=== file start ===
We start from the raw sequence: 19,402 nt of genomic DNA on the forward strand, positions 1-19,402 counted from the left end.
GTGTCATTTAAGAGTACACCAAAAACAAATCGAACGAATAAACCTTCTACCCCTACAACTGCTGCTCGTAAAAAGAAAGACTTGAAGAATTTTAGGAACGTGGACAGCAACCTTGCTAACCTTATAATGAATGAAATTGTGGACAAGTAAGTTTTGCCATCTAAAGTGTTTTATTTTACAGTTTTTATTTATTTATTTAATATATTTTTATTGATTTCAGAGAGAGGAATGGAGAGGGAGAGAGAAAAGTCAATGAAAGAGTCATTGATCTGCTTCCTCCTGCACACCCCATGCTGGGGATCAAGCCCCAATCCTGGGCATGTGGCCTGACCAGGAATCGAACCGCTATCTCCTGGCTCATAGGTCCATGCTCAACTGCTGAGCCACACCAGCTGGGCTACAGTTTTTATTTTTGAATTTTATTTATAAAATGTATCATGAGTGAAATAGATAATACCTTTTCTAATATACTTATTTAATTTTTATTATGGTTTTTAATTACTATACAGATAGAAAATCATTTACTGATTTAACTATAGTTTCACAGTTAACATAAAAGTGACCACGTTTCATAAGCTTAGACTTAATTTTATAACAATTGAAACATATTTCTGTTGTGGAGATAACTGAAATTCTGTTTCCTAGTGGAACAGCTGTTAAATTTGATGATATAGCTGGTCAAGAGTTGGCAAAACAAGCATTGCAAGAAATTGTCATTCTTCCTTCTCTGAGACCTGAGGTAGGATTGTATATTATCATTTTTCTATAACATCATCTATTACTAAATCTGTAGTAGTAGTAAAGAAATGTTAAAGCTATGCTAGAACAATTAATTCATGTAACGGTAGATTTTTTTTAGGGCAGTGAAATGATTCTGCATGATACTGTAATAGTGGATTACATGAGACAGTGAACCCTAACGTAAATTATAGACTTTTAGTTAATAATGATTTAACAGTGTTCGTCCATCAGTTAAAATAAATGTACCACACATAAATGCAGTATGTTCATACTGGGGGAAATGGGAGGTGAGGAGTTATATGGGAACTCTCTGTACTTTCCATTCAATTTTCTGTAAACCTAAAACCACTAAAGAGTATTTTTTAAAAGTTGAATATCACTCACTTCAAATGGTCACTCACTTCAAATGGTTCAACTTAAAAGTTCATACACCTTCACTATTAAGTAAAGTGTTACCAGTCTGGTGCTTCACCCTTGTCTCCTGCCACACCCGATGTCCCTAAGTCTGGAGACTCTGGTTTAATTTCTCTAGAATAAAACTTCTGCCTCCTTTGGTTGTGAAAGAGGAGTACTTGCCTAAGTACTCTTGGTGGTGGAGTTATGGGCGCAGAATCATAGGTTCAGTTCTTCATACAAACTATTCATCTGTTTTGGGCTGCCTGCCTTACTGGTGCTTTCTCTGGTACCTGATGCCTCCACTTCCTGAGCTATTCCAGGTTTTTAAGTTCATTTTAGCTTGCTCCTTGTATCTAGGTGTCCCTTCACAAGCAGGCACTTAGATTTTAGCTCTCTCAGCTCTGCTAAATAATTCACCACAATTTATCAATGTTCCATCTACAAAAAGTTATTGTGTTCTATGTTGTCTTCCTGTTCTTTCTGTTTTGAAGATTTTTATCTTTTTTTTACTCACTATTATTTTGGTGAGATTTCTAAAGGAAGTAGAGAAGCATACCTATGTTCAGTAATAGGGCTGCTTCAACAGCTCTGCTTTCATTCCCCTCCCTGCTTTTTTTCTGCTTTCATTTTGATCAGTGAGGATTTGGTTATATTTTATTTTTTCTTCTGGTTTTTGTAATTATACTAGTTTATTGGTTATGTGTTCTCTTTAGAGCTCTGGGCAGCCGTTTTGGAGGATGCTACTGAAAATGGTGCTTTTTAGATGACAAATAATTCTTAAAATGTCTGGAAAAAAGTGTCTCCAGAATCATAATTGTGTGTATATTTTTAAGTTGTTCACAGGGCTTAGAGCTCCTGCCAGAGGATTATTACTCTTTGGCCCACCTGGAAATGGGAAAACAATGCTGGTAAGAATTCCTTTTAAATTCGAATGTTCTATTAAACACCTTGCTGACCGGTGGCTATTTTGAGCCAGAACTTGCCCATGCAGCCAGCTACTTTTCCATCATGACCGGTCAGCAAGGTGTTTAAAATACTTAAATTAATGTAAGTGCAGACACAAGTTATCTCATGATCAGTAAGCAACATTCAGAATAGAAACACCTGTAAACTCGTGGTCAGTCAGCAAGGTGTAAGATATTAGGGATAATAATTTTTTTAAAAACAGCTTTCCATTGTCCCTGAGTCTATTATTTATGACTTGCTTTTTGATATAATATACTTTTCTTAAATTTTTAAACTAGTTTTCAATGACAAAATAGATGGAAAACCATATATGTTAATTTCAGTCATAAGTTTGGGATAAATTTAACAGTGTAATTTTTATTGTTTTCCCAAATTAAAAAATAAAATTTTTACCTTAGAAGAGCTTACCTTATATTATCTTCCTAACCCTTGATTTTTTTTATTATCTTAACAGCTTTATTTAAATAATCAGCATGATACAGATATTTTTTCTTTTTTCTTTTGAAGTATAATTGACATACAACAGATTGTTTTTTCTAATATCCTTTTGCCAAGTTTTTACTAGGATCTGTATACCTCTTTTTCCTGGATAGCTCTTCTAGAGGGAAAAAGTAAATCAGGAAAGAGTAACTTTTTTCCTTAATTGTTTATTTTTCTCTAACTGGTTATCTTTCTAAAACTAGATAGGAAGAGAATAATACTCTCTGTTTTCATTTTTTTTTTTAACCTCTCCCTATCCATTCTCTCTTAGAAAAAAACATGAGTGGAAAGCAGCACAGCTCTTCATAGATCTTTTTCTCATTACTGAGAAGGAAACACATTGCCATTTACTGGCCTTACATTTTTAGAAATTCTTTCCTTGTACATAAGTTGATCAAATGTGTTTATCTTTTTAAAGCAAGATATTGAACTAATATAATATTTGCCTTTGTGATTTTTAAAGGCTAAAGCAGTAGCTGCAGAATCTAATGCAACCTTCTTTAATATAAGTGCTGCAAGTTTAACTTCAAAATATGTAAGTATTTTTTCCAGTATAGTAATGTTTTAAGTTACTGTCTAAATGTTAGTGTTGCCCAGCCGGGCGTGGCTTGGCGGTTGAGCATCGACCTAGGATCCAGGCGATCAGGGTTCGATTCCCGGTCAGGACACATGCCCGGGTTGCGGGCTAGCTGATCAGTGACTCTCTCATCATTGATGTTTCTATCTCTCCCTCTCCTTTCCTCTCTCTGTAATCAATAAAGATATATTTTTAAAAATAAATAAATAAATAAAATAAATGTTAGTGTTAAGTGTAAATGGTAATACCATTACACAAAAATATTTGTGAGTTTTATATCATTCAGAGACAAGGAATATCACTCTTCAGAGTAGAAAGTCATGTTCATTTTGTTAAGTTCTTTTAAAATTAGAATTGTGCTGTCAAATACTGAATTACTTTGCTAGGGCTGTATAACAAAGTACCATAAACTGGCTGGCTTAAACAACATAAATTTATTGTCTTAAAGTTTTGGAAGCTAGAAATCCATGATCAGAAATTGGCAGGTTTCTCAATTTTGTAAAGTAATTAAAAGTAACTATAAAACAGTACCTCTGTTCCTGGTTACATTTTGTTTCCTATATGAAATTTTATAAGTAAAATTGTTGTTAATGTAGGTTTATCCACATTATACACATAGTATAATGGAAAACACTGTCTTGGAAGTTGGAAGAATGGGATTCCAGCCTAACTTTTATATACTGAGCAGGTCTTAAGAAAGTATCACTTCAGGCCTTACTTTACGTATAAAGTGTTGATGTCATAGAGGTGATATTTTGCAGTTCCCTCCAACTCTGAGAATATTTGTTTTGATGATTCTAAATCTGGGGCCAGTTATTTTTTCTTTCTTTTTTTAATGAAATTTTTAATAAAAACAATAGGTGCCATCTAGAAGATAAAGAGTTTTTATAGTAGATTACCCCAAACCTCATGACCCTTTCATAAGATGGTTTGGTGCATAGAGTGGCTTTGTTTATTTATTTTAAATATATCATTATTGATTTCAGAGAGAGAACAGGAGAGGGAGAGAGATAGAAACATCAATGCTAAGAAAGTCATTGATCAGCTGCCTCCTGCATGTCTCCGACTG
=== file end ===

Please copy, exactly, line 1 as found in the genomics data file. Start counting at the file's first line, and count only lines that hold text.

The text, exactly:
We start from the raw sequence: 19,402 nt of genomic DNA on the forward strand, positions 1-19,402 counted from the left end.